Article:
“Emerging onto the street, I nearly walked into a disinfection cart. It’s sweet, tangy tang marked the air. I ducked away from the masked men who were spraying the gutters and feeding their hose through the grating of gully after gully. ...Children carrying suitcases were filing into the train station as we swung past, being sent down the country in hopes they’d be safe. But from what I could gather, the plague was general all over Ireland. The specter had a dozen names: the great flu, khaki flu, blue flu, black flu.”
I’m Betty Martin and those are some lines from the first chapter of Emma Donoghue’s novel The Pull of the Stars. The story takes place over three days of the life and work of a thirty year old nurse, Julia Power. She works in the Maternity/Fever ward. Well, not a ward really, but a supply closet converted to a a room for pregnant women who are also suffering from the deadly virus of 1918. There was just enough room for three beds and a window that can be opened.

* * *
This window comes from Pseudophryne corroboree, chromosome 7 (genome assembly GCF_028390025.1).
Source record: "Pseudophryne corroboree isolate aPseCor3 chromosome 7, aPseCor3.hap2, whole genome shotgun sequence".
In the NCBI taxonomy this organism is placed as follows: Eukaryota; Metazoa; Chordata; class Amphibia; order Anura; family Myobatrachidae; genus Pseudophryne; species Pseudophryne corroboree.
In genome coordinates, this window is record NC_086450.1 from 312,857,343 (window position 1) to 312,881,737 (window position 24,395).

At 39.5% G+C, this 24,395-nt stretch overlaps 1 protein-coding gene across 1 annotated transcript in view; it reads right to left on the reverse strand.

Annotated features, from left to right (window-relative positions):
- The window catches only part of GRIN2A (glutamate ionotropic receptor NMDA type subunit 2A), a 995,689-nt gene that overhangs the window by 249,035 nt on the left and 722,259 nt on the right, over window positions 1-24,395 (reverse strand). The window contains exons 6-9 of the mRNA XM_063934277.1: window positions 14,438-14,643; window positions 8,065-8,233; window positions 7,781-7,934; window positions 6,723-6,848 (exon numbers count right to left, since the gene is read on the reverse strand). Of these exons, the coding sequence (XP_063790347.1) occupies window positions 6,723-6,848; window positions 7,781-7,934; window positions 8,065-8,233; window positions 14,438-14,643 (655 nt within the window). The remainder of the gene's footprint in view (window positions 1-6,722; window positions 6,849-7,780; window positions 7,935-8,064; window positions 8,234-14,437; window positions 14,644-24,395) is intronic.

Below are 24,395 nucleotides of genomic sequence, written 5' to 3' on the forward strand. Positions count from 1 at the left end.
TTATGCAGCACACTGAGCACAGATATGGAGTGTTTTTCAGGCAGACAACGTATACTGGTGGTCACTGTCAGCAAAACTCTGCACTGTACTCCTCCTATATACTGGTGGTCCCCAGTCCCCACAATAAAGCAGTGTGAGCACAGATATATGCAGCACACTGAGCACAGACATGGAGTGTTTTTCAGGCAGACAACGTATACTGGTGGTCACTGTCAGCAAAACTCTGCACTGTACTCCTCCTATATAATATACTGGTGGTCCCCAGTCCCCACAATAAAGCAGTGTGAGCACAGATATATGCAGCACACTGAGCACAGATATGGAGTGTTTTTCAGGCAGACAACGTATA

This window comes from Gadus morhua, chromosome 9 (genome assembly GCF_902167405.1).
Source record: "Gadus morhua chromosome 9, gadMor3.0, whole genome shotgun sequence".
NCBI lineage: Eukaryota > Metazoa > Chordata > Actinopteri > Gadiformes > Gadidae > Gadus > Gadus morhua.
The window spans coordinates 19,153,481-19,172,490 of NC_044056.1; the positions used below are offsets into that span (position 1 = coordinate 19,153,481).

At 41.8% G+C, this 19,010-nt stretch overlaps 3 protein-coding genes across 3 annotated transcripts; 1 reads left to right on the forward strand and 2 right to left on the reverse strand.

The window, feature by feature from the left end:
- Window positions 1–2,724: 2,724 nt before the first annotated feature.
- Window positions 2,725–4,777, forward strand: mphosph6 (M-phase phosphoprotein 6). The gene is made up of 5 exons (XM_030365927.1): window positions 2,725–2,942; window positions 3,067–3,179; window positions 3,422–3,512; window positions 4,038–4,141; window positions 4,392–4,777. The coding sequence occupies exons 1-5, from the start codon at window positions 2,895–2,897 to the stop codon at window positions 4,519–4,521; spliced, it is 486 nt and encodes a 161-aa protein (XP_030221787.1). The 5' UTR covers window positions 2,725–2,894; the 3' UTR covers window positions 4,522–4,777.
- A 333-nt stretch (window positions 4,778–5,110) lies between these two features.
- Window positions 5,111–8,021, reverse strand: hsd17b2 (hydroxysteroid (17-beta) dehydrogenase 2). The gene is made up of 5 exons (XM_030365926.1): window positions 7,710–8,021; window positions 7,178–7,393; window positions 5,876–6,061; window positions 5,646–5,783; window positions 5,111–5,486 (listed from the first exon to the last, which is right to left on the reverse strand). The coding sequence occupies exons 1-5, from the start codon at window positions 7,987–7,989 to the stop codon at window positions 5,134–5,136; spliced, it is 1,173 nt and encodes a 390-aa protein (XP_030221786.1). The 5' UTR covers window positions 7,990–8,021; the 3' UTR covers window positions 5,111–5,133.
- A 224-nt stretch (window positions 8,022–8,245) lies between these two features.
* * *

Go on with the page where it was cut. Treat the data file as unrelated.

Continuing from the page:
Julia works fourteen hour days easing the discomfort of the women in her charge, helping some of them to give birth and others to die with dignity. The chapters are titled "Red," "Brown," "Blue" and Black after the progression of a person’s skin color as the virus takes hold.
This timely novel was published in July of 2020 . In her notes Donoghue says, “Above all, thank you to all the health-care workers who risk so much and into whose hands we give ourselves.”
If you’re looking for a novel of hope and survival against all odds, then you must read The Pull of the Stars by Emma Donoghue.